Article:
Carrier Suing DEA For Bullet-Riddled Truck, Botched Drug Sting

Mississippi Carrier Used As A Front For Drug Money Laundering

The owner of a Texas trucking company is suing the U.S. Government and a Drug Enforcement Administration (DEA) official for up to $6.4 million over a botched drug sting that left one of the carrier’s drivers dead and riddled his truck with bullet holes.

Steven Craig Patty, owner of Craig Thomas Expeditors, claims that DEA agents used his truck and his employee in a November 2011 drug sting.  Patty says he was unaware this his truck and his employee would be taking a part in the sting.

Patty first met Chapa at a seminar in September of 2011, when Chapa approached him about a job.

Patty ran a background check on Chapa, which came back free of any criminal convictions.  However, Patty later learned that Chapa’s criminal history was not clean.  Chapa “had a long history of arrests, including one for cocaine possession, was arrested for tossing a tire through the window of a Goodyear store in downtown Houston,” the lawsuit states.

Patty and his attorney believe that Chapa’s criminal record had been altered by DEA agents to show a clean record, so that Chapa could be hired.

The Sting

On that November day, Craig Thomas Expeditors driver Lawrence Chapa was acting as a secret informant for the DEA.  He was working with the DEA to expose the notorious drug trafficking cartel, the Zetas.

Plain-clothes officers were following Chapa’s truck, which was carrying marijuana from the Rio Grande Valley to Houston where traffickers were awaiting the delivery.

When Chapa reached Harris County, the truck was ambushed and run off the road by three vehicles.

According to the 16-page lawsuit,

When the red Kenworth arrived in Houston, all Hell broke loose. The plan for the

sting was for Lawrence Chapa to rendezvous with the bad guys so that a transfer of the illegal drugs

could be made. At that point, the Task Force officers would swoop in and make arrests. But the

officers of the Drug Task Force were outwitted by the Mexican drug lords. On Monday afternoon,

November 21, 2011, the truck was intercepted in Northwest Houston by outlaws from the Zeta cartel,

driving in three sport utility vehicles. An intense fire-fight ensued. An undercover Harris County

Sheriff’s Deputy was wounded, and Lawrence Chapa was shot eight times and killed. Patty’s red

truck was wrecked and riddled with bullet holes.

It was a major fiasco; and a major media event on the evening news.

During the fire-fight, a Houston task force police officer mistakingly shot and injured a Harris County Sheriff’s deputy who was dressed in plain clothes.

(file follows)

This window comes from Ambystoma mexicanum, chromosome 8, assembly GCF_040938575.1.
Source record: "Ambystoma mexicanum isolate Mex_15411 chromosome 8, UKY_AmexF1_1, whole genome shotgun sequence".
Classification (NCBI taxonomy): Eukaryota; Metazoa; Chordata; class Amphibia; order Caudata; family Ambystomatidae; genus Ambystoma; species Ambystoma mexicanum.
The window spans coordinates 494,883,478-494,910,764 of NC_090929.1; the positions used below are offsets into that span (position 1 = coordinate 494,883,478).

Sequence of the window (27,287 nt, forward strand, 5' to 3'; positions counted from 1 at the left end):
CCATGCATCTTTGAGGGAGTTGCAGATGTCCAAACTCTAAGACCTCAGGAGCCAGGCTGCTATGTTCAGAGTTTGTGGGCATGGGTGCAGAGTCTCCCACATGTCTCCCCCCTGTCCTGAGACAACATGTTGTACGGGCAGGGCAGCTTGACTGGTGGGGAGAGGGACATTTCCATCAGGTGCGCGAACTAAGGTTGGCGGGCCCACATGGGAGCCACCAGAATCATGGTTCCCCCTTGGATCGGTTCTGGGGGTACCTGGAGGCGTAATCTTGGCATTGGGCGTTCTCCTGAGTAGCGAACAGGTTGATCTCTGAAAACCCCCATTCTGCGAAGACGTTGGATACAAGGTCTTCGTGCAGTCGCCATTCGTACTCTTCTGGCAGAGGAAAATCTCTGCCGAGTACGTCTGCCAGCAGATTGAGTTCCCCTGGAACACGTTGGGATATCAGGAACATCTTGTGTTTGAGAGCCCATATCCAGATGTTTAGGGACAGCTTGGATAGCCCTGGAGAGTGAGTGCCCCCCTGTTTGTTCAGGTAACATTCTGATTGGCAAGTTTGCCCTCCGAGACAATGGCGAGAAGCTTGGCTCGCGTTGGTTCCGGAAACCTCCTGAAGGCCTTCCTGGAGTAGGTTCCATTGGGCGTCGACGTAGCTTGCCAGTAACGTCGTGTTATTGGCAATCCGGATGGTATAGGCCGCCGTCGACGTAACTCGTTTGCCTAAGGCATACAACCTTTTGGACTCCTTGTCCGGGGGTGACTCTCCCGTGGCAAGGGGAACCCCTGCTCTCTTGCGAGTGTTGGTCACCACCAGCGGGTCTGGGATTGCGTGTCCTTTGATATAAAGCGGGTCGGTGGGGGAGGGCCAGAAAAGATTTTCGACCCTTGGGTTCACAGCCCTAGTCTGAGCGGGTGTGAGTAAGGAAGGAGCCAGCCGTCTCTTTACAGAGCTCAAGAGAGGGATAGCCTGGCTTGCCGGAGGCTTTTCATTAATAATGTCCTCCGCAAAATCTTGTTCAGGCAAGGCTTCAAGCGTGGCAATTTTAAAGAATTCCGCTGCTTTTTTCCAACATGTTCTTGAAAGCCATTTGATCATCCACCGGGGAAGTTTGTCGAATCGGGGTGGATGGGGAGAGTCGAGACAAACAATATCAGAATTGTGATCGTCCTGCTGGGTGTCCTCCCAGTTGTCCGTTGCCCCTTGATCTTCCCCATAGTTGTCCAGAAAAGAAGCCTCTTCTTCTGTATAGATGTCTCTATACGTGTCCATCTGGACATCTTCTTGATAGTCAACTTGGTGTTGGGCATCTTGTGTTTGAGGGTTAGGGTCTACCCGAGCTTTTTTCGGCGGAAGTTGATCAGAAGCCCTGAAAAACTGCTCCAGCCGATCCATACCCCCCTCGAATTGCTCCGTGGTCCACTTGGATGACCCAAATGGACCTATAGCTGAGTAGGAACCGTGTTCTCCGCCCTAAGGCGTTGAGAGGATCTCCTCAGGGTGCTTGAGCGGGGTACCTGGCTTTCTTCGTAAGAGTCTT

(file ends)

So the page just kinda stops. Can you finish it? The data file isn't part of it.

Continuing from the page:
Four people were arrested and charged with capital murder for Chapa’s death.

The Aftermath

The nightmare scene did not end there.  The bullet-riddled truck was returned to Patty, and the DEA refused to pay for the damage.

Excerpt from the lawsuit:

One would have thought that, having commandeered an innocent citizen’s property

for a government sting operation, and having had the truck shot to smithereens by banditos and cops

alike, the head of the DEA office in Houston would have been apologetic. Reason would have

seemed to dictate that they would act with all deliberate speed to repair or replace Mr. Patty’s truck,

to compensate him for the economic and other losses suffered by his business and his family, and

to provide police protection against any retaliation by the Zetas.

23. But they did exactly the opposite. Mr. Peña himself said absolutely nothing to Craig

Patty. But in an interview with Houston Chronicle reporter Dane Schiller a few months later, he

commented on the shooting incident as follows:

“We are not going to tolerate these types of thugs out there using their

weapons like the Wild Wild West,” said Javier Peña, the new head of

the U.S. Drug Enforcement Administration’s Houston Division. “We

are going after them.”

Reported in chron.com (March 20, 2012).

 Mr. Patty does not object to the DEA “going after” the bad guys. But the Constitution

requires that it do so with its own vehicles and its own assets and its own employees.

 What the Drug Task Force decided to do instead was to deputize Harris County

detective Mark Reynolds,5 to play the role of “bad cop.” He started by telling Patty that he had to

arrange to have his own bullet-ridden, blood-stained truck removed from the scene of the crime, or

that he would be charged a daily storage fee.